My family has a long history of living near the neighborhood of Jackson Heights, just a few stops up on the 7, in Corona. To me, the neighborhood has always been where my great aunts and great uncles arrived from the Dominican Republic and settled in, starting to build new lives; where my grandmother arrived with my mother and two uncles in tow; where my uncles still live with my aunts and cousins, and now my grandmother, who can no longer live alone in the Dominican Republic. Taking the trip on the 7 train out to that hood has always meant that I’m that much closer to a warm plate of rice and beans, and that my aunt’s kitchen-turned-salon would transform my crazy hair in pelo bueno. Since joining the team of the Jackson Heights Trilogy two and half years ago, that trip on the 7 now means so much more.
Summer of 2010–I had just graduated from the University of North Carolina at Chapel Hill with my MFA in Acting and relocated back to the city. Through at least three different people, I heard of this project, 167 Tongues, that was being done in a cafeteria out in Jackson Heights, Queens. “Jackson Heights, Queens,” I thought to myself, “my family is from around there…and in a cafeteria??” I missed the original production, but then it was being remounted for a brief run at Queens Theatre in the Park, and I learned that I had been recommended for one of the roles that was being re-cast. “Theatre out in Queens? Hm…maybe,” I thought. I was really trying to get as close to the stages of Manhattan as possible, not further away! But the more I learned about the project, the neighborhood, and this collective of artists that director Ari Laura Kreith had assembled into Theatre 167, the more I knew I was in the right place.
This original work was the kind of work that had always excited me as an actor, and I couldn’t believe that I had been at all unsure as to join! Gathering over 11 playwrights to explore the neighborhood and collectively capture the boisterous, confusing, and diverse hood of “the original Heights” (as my cousin calls it) through the lens of 167 Tongues was nothing short of astounding to me. Each time I went out to the end of the 7 line, I would learn something new about the people and cultures that made up “the most diverse neighborhood in the world.” And the faces I was seeing on the street were the faces I was seeing around me on stage! Over the past few years that I’ve been working in “the biz” of theatre and tv/film, I have heard, repeatedly from artists I admire, about the problem the industry faces with regard to diversity in casting. Well, that was not the problem here…we were a diverse collective of races, religions, sexual orientations and experiences, and the love and respect that grew in the room was contagious.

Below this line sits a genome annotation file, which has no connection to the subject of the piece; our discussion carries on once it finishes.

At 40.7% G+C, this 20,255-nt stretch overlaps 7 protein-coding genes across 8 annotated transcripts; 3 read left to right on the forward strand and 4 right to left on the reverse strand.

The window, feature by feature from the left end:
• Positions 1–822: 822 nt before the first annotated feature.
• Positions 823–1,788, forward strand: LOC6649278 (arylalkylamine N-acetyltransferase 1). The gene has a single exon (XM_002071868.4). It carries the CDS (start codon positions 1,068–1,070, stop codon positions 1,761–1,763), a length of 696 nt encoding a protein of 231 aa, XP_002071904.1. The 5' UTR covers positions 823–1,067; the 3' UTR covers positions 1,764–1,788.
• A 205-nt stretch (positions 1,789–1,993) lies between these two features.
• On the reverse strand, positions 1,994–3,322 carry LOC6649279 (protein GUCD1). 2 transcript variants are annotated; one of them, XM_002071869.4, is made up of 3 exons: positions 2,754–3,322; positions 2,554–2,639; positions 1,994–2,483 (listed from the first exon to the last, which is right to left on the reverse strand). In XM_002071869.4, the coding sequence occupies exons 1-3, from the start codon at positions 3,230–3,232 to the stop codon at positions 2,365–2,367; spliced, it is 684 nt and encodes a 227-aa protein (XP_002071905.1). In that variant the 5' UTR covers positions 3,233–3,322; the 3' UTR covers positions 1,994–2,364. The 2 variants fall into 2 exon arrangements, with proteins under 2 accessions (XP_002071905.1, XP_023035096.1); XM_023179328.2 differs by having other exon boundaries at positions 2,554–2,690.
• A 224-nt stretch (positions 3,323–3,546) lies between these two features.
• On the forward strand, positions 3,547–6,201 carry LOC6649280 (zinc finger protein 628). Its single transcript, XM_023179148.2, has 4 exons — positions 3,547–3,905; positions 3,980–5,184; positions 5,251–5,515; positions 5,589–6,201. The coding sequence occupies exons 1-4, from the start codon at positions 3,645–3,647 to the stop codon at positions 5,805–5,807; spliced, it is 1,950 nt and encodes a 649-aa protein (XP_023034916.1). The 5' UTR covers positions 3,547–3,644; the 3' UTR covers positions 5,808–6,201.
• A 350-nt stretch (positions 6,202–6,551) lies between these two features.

That first summer doing 167 Tongues was a revelation to me…I had found a community of artists, and a very special project that was giving light and inspiration in the neighborhood which had birthed it. And it didn’t stop there! Next came You Are Now the Owner of This Suitcase, which I experienced as an audience member, not being able to join the cast this time around. However, sitting in the cafeteria of PS 69 amongst the very people whose lives and cultures had inspired the journey we were all taking as we watched the show was a magical experience in and of itself. The excitement was palpable.
I jumped at the chance to do the next show, Jackson Heights 3AM, and learned even more about the neighborhood….brothels, sex trafficking victims, midnight car dispatchers, drag queens—this was a grittier, dirtier Jackson Heights than I had ever known in the daylight, and here was Theatre 167 shedding a bit of light on these realities.
Now when I walk around the hood, I catch myself looking around with different eyes–landmarks of the streets are also landmarks in our plays, and the faces I pass are perhaps some of the faces that inspired these stories. I especially catch myself looking up at the windows of the apartments above storefronts, wondering if there’s a young girl peering out that has been trafficked far from home. It’s still a neighborhood that means home to me, but along with the beauty and richness of people, food and sounds, I also see the darkness, and it breaks my heart.
The power and magic of The Jackson Heights Trilogy is now coming to Manhattan, and I know that we couldn’t be prouder or more excited to share this with audiences that perhaps have never ventured as far into the heart of Queens as we all have! Over 18 playwrights and 41 actors bring to life 98 characters….what!? It’s exciting for me to come to rehearsal and every time feel that I’m coming to see family, for these actors have all become family (even the new ones are roped in right quick!). It’s a ride that I am so grateful to have taken (and be taking once again).
Albert Camus said, “One either serves the whole of mankind or one does not serve him at all. And if man needs bread and justice – what has to be done, must be done, to serve this need. He also needs pure beauty which is the bread of his heart, courage in one’s life and talent in one’s work.” This is a quote which has always inspired me in my pursuit of theatre–the work that this collective of playwrights, actors and designers (and led by one fearless director!) is truly the “pure beauty” which can ignite us to courage and inspiration in our lives.
Jackson Heights is now not only the rice and beans of my stomach, but also the bread of my heart.
—Flor De Liz Perez